On ifo’s accountability bonds

In a recent press statement, ifo’s President Clemens Fuest argues for second-tier „accountability“ bonds that would allow debt above the current limits of the Maastricht criteria, but with strings attached. From the statement:

Fuest and Becker propose that states only be allowed to finance 0.5 percent of their annual economic output with normal bonds. Should they run higher deficits, the excess debt should be subordinate i.e. it will only be repaid after other debts, must not be bought by the ECB, and should also only be held by banks with higher equity cover.

He continues to argue that such bonds would have far higher interest rates than regular bonds, thus discouraging states from using them to much.

Unfortunately, we have seen the great interest rate convergence across the Euro area prior to the crisis, where spread vis-a-vis German bunds collapsed to almost zero, not accounting for risk differences, because the market participants‘ assumption was that states will be bailed-out, and they won that bet because Europe blinked.

Long term interest rates in the MU12, Source: ECB

I do not see how second-tier bonds (a while ago a similar concept was called red bonds) would not be susceptible to the same hazard. Why should anybody assume that a country defaulting on accountability bonds would not be rescued as well?

Any threat of default on sovereign debt is just not credible in Europe given the bailout programmes and the ECB’s quantitative easing. As long as there is this lack of credibility, Europe’s crisis will linger on.

A good thing about Fuest’s accountability bonds is, however, the requirement that only well-capitalised banks may hold them. In fact, we should require this for all, especially top-tier government bonds if we are serious about breaking the doom-looop between national budgets and bank budgets. But there is no need for another class of bonds to make that happen, only political will.

See also the article in Die Welt: https://www.welt.de/finanzen/article162087078/Top-Oekonom-schlaegt-Suenden-Bonds-fuer-Europa-vor.html

I thought we were past that

In a recent interview with the FT, Peter Navarro, an advisor to Donald Trump claimed the undervalued Euro to be an implicit Deutsche Mark and would benefit only Germany at the expense of our fellow Europeans and, of course, the US.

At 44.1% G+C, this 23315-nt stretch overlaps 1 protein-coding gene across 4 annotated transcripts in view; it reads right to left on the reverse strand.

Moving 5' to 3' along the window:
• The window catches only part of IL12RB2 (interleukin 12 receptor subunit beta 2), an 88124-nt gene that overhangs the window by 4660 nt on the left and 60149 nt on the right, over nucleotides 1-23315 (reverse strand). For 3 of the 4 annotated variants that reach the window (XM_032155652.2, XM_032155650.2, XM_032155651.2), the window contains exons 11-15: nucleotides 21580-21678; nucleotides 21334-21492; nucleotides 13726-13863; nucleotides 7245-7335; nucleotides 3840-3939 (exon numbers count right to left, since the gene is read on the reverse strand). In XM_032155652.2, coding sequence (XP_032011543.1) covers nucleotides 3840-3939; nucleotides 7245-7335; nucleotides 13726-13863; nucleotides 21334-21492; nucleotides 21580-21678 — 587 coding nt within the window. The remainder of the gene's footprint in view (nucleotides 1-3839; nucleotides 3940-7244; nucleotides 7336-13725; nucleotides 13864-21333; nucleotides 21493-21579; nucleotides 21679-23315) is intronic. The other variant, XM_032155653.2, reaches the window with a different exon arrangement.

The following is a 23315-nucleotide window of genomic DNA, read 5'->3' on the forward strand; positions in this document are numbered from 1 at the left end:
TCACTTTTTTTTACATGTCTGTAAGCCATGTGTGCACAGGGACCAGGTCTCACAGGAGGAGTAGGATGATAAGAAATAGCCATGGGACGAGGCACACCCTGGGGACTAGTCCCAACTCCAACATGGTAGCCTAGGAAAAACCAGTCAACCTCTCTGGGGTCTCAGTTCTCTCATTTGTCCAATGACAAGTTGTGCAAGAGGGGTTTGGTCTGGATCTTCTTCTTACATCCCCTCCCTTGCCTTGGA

Hoo boy.

OK, I know that facts are not a particular strength of the new US government, but still, at least the assessment of the situation is correct: The Euro is probably undervalued vis-a-vis the Dollar, if you believe in The Economist’s Big-Mac-Index and thus in purchasing power parity. Given the more robust labour market and the recent monetary tightening of the Fed as compared to the Eurozone’s mess and still ultra-loose monetary policy by the ECB, the claim that the Euro is undervalued isn’t really a stretch.

Also true, undervalued currencies usually, ceteris paribus, benefit exporters of which Germany has a lot. But most of our exports go to Europe, i.e. the claim that Germany would benefit unfairly from the undervalued Euro is not as strong as you may think. In 2015 (oh facts again!), only 9.5% of our exports go to the US (https://www.destatis.de/DE/ZahlenFakten/GesamtwirtschaftUmwelt/Aussenhandel/Tabellen/RangfolgeHandelspartner.pdf?__blob=publicationFile) How exactly our exports to other Eurozone-countries are subject to the (external!) exchange rate is beyond me.

But for the sake of the argument, let’s assume for a second that Germany is benefitting unfairly. The obvious remedy for this would be an appreciation of the Euro vis-a-vis the Dollar, and to do this the ECB should stop its ultra-loose monetary policy and start raising interest rates better sooner than later. Wait, what? Yes, this is basically what Jens Weidmann and Wolfgang Schäuble demand for quite some time now. The allegations that Germany would keep the exchange rate towards the Dollar artificially low is nonsense, at best. And even if, there are some compelling arguments of why the ECB has adopted an ultra-loose monetary policy: weak labour markets in the south, under-capitalised banks, over-indebted governments, etc. Better export opportunities for Germany are merely a side-effect. We can talk about whether the ECB’s policy is adequate or what exactly drives Germany’s exports (non-substitutability perhaps?) or whether purchasing power parity holds, but going back to mercantilist thinking of the past fits the US goverment’s economic thinking: they are not thinking at all.